And in more Grizzled Pioneer news, there’s a new CEO at GrandCare Systems who’s been engaged with the company since nearly their start in 1993 and in its present form in 2005. Laura Mitchell takes the helm as CEO after various positions there including Chief Marketing Officer and several years leading her own healthcare and marketing consulting firm. Nick Mitchell rejoins as chief technology officer and lead software developer. Founders Charlie Hillman remain as an advisor and Gaytha Traynor as COO. Their offices have also moved to the Kreilkamp Building, 215 N Main Street, Suite 130, in downtown West Bend Wisconsin. GrandCare remains a ‘family affair’ as this profile notes. Congratulations–again!

AI and machine learning ‘will transform clinical imaging practice over the next decade’

The great challenges in radiology are accuracy of diagnosis and speed. Yet for radiology, machine learning and AI systems are still in early stages. Last August, a National Institutes of Health (NIH)-organized workshop with the Radiological Society of North America (RSNA), the American College of Radiology (ACR) and The Academy for Radiology and Biomedical Imaging Research (The Academy) kickstarted work towards AI. Their goal was to collaborate in machine learning/AI applications for diagnostic medical imaging, identify knowledge gaps, and to roadmap research needs for academic research laboratories, funding agencies, professional societies, and industry.

The report of this roadmap was published in the past few days in Radiology, the RSNA journal. Research priorities in the report included:

  • new image reconstruction methods that efficiently produce images suitable for human interpretation from source data
  • automated image labeling and annotation methods, including information extraction from the imaging report, electronic phenotyping, and prospective structured image reporting
  • new machine learning methods for clinical imaging data, such as tailored, pre-trained model architectures, and distributed machine learning methods
  • machine learning methods that can explain the advice they provide to human users (so-called explainable artificial intelligence)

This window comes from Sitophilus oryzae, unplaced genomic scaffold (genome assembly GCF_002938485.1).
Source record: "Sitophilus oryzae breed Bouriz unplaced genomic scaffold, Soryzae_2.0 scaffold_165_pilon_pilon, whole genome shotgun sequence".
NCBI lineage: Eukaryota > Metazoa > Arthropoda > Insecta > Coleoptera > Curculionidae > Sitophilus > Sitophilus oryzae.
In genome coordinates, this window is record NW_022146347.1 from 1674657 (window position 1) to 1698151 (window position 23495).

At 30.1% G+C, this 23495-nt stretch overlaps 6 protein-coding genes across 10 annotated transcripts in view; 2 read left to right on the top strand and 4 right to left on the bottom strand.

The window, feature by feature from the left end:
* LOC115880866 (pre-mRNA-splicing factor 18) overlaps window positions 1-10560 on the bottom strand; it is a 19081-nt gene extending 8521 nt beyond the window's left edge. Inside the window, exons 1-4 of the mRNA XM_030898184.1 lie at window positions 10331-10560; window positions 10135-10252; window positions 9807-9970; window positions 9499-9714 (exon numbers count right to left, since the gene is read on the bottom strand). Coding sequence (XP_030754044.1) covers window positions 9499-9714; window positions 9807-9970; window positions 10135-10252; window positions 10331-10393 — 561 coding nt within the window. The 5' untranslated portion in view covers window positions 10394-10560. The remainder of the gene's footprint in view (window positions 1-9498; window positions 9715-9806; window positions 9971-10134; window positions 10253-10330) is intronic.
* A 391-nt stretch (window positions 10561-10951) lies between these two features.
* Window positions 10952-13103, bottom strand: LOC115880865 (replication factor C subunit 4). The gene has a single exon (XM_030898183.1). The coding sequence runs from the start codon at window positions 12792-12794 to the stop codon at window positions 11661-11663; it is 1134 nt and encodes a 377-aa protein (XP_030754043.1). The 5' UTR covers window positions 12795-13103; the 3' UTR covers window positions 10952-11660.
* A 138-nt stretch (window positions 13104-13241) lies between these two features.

• validated methods for image de-identification and data sharing to facilitate wide availability of clinical imaging data sets.

Another aim is to reduce clinically important errors, estimated at 3 to 6 percent of image interpretations by radiologists. Diagnostic errors play a role in up to 10 percent of patient deaths, according to this report.

It is interesting that machine learning, more than AI, is mentioned in the RSNA materials, for instance in stating that “Machine learning algorithms will transform clinical imaging practice over the next decade. Yet, machine learning research is still in its early stages.” Radiology actually pioneered store-and-forward technology, to where radiology interpretation has been farmed out nationally and globally for many years. This countered a decline in US radiologists as a percentage of the physician workforce that started in the late 1990s and continues to today with some positive trends (Radiology 2015). Perhaps this distribution model postponed development of machine learning technologies. Also Healthcare Dive, RSNA press release  

Babylon Health’s expansion plans in Asia-Pacific, Africa spotlighted

Mobihealthnews’ interview with Ali Parsa of Babylon Health illuminates what hasn’t been obvious about the company’s global plans, in our recent focus on their dealings with the NHS. For its basic smartphone app (video consults, appointments, medical records), Babylon last year announced a partnership with one of Asia’s largest health insurers, Prudential [TTA 18 Sept 18], licensing Babylon’s software for its own health apps across 12 countries in Asia for an estimated $100 million over several years. Babylon has also been active in Rwanda and now reaches, according to their information, nearly 30 percent of the population. There’s also a nod to developments with the NHS.

Parsing the highlights in Dr. Parsa’s rather wordy quest towards less ‘sick care’, more ‘prevention over cure’, and making healthcare affordable and accessible to everyone ’round the clock:

  • Asia-Pacific: Working with Tencent, Samsung and Prudential Asia through licensing software is a key component of their business. By adding more users, they refine and add more quality to their services. (Presumably they have more restrictions on the data they send to Tencent than what they obtain in China.)